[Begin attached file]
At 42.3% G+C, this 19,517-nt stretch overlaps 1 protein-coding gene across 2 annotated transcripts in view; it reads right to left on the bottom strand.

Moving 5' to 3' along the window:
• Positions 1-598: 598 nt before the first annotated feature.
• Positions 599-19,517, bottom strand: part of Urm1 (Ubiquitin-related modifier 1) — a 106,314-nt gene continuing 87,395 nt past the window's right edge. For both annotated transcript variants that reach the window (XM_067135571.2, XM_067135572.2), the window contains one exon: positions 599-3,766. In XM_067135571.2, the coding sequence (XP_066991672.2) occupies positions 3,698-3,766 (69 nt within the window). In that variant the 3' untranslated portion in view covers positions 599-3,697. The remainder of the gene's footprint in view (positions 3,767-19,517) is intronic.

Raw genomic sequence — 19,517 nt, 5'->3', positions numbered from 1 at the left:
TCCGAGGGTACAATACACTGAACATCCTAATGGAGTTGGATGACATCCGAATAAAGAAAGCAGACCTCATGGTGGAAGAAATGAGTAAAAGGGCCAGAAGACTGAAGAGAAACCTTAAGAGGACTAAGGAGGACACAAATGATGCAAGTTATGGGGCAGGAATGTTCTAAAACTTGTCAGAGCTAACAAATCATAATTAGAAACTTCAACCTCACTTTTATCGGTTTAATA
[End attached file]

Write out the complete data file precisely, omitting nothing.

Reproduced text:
At 42.3% G+C, this 19,517-nt stretch overlaps 1 protein-coding gene across 2 annotated transcripts in view; it reads right to left on the bottom strand.

Moving 5' to 3' along the window:
• Positions 1-598: 598 nt before the first annotated feature.
• Positions 599-19,517, bottom strand: part of Urm1 (Ubiquitin-related modifier 1) — a 106,314-nt gene continuing 87,395 nt past the window's right edge. For both annotated transcript variants that reach the window (XM_067135571.2, XM_067135572.2), the window contains one exon: positions 599-3,766. In XM_067135571.2, the coding sequence (XP_066991672.2) occupies positions 3,698-3,766 (69 nt within the window). In that variant the 3' untranslated portion in view covers positions 599-3,697. The remainder of the gene's footprint in view (positions 3,767-19,517) is intronic.

Raw genomic sequence — 19,517 nt, 5'->3', positions numbered from 1 at the left:
TCCGAGGGTACAATACACTGAACATCCTAATGGAGTTGGATGACATCCGAATAAAGAAAGCAGACCTCATGGTGGAAGAAATGAGTAAAAGGGCCAGAAGACTGAAGAGAAACCTTAAGAGGACTAAGGAGGACACAAATGATGCAAGTTATGGGGCAGGAATGTTCTAAAACTTGTCAGAGCTAACAAATCATAATTAGAAACTTCAACCTCACTTTTATCGGTTTAATA